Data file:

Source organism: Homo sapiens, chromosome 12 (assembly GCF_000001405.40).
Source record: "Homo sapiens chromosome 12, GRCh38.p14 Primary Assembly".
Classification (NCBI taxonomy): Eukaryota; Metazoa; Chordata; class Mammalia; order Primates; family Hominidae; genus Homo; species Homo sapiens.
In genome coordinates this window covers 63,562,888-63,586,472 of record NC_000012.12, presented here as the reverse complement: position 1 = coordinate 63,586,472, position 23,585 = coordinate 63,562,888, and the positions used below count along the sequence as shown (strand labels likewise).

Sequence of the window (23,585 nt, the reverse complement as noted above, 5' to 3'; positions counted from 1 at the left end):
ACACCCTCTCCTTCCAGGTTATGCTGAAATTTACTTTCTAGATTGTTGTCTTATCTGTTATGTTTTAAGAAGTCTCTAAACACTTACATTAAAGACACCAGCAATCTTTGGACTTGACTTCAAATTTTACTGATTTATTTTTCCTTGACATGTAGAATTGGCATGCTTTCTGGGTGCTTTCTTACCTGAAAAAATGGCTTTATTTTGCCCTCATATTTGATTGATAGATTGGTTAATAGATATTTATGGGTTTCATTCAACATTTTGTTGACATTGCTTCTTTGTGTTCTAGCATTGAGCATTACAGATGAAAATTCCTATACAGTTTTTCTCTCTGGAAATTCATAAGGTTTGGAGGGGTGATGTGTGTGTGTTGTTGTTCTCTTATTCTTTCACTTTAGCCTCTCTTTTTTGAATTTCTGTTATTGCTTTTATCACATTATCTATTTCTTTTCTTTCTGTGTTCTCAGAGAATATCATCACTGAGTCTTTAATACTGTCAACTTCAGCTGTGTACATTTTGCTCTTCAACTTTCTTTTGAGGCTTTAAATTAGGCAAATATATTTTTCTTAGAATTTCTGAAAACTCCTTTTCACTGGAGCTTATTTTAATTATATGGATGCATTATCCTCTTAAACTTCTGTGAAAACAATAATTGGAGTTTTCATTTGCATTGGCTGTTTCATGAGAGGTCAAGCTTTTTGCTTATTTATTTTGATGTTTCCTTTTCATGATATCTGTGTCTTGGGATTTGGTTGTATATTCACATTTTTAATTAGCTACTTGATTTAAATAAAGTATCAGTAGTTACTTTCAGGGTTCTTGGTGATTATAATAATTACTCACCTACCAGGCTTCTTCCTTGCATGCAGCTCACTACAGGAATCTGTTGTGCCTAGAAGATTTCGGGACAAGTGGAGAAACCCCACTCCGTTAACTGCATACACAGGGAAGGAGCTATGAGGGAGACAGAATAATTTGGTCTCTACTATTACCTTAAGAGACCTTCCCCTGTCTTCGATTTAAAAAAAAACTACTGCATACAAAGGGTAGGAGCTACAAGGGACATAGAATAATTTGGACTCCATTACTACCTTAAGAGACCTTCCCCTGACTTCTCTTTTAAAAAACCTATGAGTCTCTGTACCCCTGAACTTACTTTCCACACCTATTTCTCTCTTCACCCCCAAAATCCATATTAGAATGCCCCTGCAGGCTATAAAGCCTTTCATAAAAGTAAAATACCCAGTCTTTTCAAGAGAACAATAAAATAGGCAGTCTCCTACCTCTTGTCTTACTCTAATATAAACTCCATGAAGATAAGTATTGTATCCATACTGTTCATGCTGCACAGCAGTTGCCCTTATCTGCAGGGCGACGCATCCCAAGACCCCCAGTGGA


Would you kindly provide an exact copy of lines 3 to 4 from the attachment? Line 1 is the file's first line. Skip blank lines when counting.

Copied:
Classification (NCBI taxonomy): Eukaryota; Metazoa; Chordata; class Mammalia; order Primates; family Hominidae; genus Homo; species Homo sapiens.
In genome coordinates this window covers 63,562,888-63,586,472 of record NC_000012.12, presented here as the reverse complement: position 1 = coordinate 63,586,472, position 23,585 = coordinate 63,562,888, and the positions used below count along the sequence as shown (strand labels likewise).